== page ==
Sunday, October 05, 2008
The general story is predictable and well illustrated by the Alexa charts (check it out: one, two, three, four, five - see what I mean?) but the interesting back story is: what has happened to Digg? The site has enjoyed uninterupted growth until June and then has fallen to one third of its relative popularity. I checked out competitors, and the only one making inroads seems to be Mixx - and it's growth doesn't explain the fall. Any ideas?
BTW credit to the idea of comparing in this way goes to my colleague Karl.
Thursday, October 02, 2008
Wednesday, October 01, 2008
Notes on Clay's talk:
Gather then share was the pattern; now it is share then gather.
Don't believe the myth of quality.
There is no such thing as the average user in the participatory model.
From recruiting and managing to inviting and rewarding.
DRM is nostalgia instantiated software
This is a time for high levels of experimentation.
1. Get the best technical person you can find
2. Decide what model to use:
A. Throw people in at the deep end
B. News room within a news room - quick, painless but expensive
C. Train up evangelists and seed the newsroom - the best route as this integrates video into the heart of the brand.
4. Develop strands - good for commercialisation.
Video now accounts for 10% of ft.com revenues.
"The economics have changed" she says, and central newsrooms and production departments producing high-quality multi-media content for multiple outlets will be the way forward. "There is pain as we go about making our business fit for purpose", she says - redundancies are being made as 100 new digital jobs are created.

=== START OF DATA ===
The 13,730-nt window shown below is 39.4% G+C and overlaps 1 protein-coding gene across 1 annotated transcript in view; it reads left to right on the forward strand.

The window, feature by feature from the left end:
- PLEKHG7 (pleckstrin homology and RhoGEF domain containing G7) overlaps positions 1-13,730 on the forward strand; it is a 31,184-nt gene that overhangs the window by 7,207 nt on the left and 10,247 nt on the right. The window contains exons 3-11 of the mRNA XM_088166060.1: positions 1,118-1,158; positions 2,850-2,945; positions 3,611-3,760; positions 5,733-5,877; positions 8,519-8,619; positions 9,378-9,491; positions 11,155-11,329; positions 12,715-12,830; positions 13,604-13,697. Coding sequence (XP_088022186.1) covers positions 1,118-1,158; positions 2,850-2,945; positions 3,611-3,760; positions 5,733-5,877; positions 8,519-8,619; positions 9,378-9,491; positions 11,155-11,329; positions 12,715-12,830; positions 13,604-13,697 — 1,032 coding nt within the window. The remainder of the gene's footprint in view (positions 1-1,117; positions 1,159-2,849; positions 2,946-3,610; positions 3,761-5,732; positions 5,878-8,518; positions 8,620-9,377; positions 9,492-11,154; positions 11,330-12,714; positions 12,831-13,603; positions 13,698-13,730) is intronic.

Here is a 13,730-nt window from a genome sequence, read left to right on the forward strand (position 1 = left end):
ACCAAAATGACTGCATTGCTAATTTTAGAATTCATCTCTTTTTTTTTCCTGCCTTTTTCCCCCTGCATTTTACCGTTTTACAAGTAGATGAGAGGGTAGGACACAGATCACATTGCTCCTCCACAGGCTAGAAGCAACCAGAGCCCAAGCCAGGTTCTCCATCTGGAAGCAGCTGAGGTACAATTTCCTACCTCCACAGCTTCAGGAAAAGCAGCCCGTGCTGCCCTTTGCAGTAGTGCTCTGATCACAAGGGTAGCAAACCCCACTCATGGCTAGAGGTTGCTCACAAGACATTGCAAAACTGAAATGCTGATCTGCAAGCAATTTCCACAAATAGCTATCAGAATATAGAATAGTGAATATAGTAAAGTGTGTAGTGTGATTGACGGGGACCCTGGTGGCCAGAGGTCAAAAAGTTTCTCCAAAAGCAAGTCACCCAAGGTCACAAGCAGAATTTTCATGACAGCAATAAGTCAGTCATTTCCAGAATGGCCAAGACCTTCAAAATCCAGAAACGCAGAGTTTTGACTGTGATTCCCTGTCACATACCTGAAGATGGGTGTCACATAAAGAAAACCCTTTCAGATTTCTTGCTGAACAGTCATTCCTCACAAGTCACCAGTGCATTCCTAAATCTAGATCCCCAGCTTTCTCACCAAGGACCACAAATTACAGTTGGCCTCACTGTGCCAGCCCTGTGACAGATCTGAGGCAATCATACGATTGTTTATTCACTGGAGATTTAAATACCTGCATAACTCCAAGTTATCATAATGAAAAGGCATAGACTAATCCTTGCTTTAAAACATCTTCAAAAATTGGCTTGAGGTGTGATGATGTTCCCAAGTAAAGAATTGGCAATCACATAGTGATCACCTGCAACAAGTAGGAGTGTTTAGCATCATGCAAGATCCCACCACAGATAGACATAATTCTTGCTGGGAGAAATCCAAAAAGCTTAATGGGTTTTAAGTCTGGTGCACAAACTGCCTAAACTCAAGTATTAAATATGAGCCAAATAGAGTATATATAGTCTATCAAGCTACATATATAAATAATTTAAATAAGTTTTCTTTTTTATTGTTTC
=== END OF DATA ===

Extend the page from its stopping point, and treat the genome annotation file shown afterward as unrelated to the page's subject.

The newest development is hyperlical sites closer to the community than local newspapers ever could be - down to postcode level. Next they will feature maps and CEO-coded content.
"In a few years time we will look back and say this was the defining moment in digital media."
The second session has Emily Bell of the Guardian, Peter Cowley of Endemol, Andrew Walmsley of I-Level and Ajaz Ahmed of AKQA.
Emily: "ultimately you will end up stopping things with smaller audiences."
Andrew: "It is important to realise we are in an industry which is structurally growing"
"Digital will become the core of marketing communication for virtually all brands."
Peter: "The will be a tipping point this year where good quality video content is viable online."
Ajaz: Profound changes - self creation, 'channel me', the power of search. This is perfect informtion. "There is no need for a media crisis - there is a content crisis."
Andrew: "Advertisers don't have the automatic right to be there on social networks."
Emily: "The global audience is definitely an opportunity. It is inevitable that if you are a strong brand you will find new global audiences."
Andrew: the growth of grass roots
Peter: fragmentation of media
Ajaz: the consumer is ahead of the media owners and advertisers.
More often than not the big brands' audience figures are as big as the big media sites.